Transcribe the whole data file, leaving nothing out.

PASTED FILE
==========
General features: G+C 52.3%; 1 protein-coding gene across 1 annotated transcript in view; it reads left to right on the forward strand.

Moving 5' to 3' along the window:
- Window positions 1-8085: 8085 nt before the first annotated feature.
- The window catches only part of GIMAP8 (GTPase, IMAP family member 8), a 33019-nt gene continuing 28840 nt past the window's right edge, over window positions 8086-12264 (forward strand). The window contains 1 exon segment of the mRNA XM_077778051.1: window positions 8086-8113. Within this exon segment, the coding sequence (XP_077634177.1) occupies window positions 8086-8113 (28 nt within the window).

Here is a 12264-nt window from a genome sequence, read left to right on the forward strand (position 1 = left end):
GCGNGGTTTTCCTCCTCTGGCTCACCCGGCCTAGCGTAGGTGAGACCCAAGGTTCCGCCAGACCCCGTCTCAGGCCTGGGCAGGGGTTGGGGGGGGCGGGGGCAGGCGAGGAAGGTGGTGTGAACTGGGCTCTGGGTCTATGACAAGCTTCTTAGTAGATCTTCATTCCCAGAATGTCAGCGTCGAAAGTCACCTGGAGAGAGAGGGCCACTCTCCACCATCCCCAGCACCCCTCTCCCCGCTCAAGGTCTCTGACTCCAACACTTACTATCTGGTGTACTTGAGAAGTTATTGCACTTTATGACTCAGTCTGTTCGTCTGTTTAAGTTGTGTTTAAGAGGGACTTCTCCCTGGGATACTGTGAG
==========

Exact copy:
General features: G+C 52.3%; 1 protein-coding gene across 1 annotated transcript in view; it reads left to right on the forward strand.

Moving 5' to 3' along the window:
- Window positions 1-8085: 8085 nt before the first annotated feature.
- The window catches only part of GIMAP8 (GTPase, IMAP family member 8), a 33019-nt gene continuing 28840 nt past the window's right edge, over window positions 8086-12264 (forward strand). The window contains 1 exon segment of the mRNA XM_077778051.1: window positions 8086-8113. Within this exon segment, the coding sequence (XP_077634177.1) occupies window positions 8086-8113 (28 nt within the window).

Here is a 12264-nt window from a genome sequence, read left to right on the forward strand (position 1 = left end):
GCGNGGTTTTCCTCCTCTGGCTCACCCGGCCTAGCGTAGGTGAGACCCAAGGTTCCGCCAGACCCCGTCTCAGGCCTGGGCAGGGGTTGGGGGGGGCGGGGGCAGGCGAGGAAGGTGGTGTGAACTGGGCTCTGGGTCTATGACAAGCTTCTTAGTAGATCTTCATTCCCAGAATGTCAGCGTCGAAAGTCACCTGGAGAGAGAGGGCCACTCTCCACCATCCCCAGCACCCCTCTCCCCGCTCAAGGTCTCTGACTCCAACACTTACTATCTGGTGTACTTGAGAAGTTATTGCACTTTATGACTCAGTCTGTTCGTCTGTTTAAGTTGTGTTTAAGAGGGACTTCTCCCTGGGATACTGTGAG